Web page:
Wednesday, 19 January 2011

Standing Tall for a successful 2011- The power of posture expansiveness

Express enthusiasm, give a good firm handshake, exchange a business card (see the tables below) ask questions and take in pristine copies of literature.

These are just a handful of the most common tips for new salespeople in face to face meetings.

Yet the power of Body language and non verbal communication have important psychological parts to play also.

The specialists tell us that how you hold yourself affects how you view yourself
A salesperson’s posture may also be a deciding factor for whether they land a coveted sale ( or the job) – even when the buyer on the other side of the desk is in a more powerful role.

New research from the Kellogg School of Management at North-western University, USA, reveals that posture plays an important role in determining whether people act as though they are really in charge.

The research finds that
“posture expansiveness,”

or positioning oneself in a way that opens up the body and takes up space, activates a sense of power that produces behavioural changes in a person independent of their actual rank or hierarchical role in an organization.

More importantly, these new findings demonstrate that posture may be more significant to a person’s psychological manifestations of power than their title or rank alone.

In view of the increasing power of buyers this is important for sales professionals to study particularly in interactions such as negotiations and presenting sales offerings.

Professor Adam Galinsky ( scroll down to see Adam Galinsky's feedback to this blog) and Kellogg PhD candidate Li Huang, along with Stanford Graduate School of Business professor Deborah Gruenfeld and Stanford PhD candidate Lucia Guillory, this research is the first to directly compare the effect on behaviour of having a high-power role versus being in a high-power posture.

The paper is titled “Powerful Postures Versus Powerful Roles: Which Is the Proximate Correlate of Thought and Behaviour?” and appears in the January 2011 issue of Psychological Science.

Although not expected by the research team, they consistently found across the three studies that posture mattered more than hierarchical role – it had a strong effect in making a person think and act in a more powerful way.

In a meeting , for example, a salesperson’s posture will not only convey confidence and leadership but the salesperson will actually think and act more powerfully.

“Going into the research we figured role would make a big difference, but shockingly the effect of posture dominated the effect of role in each and every study,” Huang noted as reported on the Psychological Science website article.

When hierarchical role and physical posture diverge, posture seems to be more important in determining how people act and think.”

To test their theory, Adam Galinsky, Huang and co-authors conducted three experiments to explore the effects of body posture versus role on power-related behaviours.

The first two experiments demonstrated that when individuals were placed in high- or low-power roles while adopting expansive (i.e. open) or constricted (i.e. closed) body postures, only posture activated power-related behaviours.

In the expansive posture condition, participants were asked to place one arm on the armrest of a chair and the other arm on the back of a nearby chair; they were also told to cross their legs so the ankle of one leg rested on the thigh of the other leg and stretched beyond the leg of the chair. Conversely, in the constricted posture condition, participants were asked to place their hands under their thighs, drop their shoulders and place their legs together.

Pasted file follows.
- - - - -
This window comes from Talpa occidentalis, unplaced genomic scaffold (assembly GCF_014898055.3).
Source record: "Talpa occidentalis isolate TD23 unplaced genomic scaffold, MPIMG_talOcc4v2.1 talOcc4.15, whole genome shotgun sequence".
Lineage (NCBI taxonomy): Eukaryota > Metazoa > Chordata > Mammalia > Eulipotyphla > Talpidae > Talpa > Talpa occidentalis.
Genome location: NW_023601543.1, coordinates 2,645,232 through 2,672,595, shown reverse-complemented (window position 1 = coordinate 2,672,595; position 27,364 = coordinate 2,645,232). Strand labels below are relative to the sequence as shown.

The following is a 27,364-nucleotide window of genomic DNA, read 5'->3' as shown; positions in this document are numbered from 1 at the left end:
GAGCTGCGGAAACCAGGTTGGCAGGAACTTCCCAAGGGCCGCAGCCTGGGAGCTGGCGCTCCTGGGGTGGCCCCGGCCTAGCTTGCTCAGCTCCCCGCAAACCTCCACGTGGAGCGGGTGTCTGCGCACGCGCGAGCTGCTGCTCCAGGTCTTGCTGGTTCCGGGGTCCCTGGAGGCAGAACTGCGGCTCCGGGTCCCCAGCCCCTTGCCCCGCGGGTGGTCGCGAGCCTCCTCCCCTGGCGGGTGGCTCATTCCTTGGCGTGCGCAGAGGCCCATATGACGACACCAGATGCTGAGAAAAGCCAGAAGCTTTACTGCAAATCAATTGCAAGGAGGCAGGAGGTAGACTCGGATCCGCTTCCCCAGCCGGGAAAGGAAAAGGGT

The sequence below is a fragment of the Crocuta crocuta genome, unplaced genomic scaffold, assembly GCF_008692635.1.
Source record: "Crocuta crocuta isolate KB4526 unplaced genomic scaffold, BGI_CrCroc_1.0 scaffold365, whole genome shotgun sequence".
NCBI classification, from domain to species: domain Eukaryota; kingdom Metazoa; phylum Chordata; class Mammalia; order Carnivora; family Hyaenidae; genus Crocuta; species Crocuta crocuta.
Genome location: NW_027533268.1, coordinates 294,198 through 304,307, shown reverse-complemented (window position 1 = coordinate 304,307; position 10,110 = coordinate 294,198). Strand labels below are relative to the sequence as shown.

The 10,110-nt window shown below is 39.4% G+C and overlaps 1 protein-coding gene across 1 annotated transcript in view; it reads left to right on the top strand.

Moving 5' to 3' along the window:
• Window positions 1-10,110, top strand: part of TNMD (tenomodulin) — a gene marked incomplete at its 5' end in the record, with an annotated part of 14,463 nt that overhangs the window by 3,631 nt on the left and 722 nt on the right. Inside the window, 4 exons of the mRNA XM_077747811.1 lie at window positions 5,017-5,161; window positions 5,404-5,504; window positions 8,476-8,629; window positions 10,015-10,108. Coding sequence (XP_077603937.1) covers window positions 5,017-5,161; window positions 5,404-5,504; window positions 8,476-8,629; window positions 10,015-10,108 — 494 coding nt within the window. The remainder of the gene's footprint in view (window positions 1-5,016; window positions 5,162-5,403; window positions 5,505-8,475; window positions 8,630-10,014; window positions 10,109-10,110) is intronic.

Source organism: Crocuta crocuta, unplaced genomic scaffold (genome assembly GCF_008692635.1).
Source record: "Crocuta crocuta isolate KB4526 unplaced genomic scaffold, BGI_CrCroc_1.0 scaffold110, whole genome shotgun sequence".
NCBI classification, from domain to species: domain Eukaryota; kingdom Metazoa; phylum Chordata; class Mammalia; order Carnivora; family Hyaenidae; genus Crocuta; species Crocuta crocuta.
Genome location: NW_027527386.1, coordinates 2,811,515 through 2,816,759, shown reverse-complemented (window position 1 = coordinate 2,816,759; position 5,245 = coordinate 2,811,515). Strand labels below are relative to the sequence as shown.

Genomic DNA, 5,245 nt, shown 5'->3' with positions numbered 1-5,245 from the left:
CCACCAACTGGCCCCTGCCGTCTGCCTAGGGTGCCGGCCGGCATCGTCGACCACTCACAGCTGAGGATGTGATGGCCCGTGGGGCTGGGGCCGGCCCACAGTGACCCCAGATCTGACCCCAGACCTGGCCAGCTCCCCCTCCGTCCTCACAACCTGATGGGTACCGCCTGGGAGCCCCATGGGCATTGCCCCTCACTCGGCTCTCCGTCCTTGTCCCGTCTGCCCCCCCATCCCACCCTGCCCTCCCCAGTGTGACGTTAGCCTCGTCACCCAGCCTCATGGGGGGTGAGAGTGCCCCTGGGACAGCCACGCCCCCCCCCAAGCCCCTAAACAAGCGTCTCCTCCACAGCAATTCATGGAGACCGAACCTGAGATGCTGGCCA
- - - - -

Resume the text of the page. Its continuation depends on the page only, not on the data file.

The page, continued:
During various tasks such as a word completion exercise and a blackjack game, participants with open body postures were thinking about more power-related words and generally took more action than those with closed body postures. Although people in a high-power role reported feeling more powerful than did those in a low-power role, the manipulation of role power had little effect on action.

These findings demonstrate that role and posture independently affect participants’ sense of power, but posture is more responsible for activating power-related behaviours.
In a third experiment, the researchers demonstrated that posture also has a greater effect on action than recalling an experience of being in a high- or low-power role. Participants verbally recorded a time when they were in a high- or low-powered position while adopting either expansive or constricted body postures, and were then asked whether they would take action in three different scenarios.

Participants in the expansive body posture condition took action more often than those with constricted postures, regardless of whether they recalled a time of being in a high- or low-powered role.

When I emailed Professor Galinsky to check whether the research study findings were directly relevant to selling / buying interaction he succinctly replied.

Hi Hugh,

Very relevant!

Our research has clear implications for salespeople, even when they can’t be seen by others.

For example, having call center individuals sit in chairs that put them into an expansive/high-power posture should make them more assertive and confident, better able to see the big picture, will would likely lead to increased sales.

The effects may be even more powerful when one sells face-to-face. Not only will standing with an expansive posture make you feel more powerful but others will see you as powerful and confident.


Thursday 20th January 2011

Click for Association for Psychological Science site

Click for free executive summary of the Buyers Views of salespeople research study

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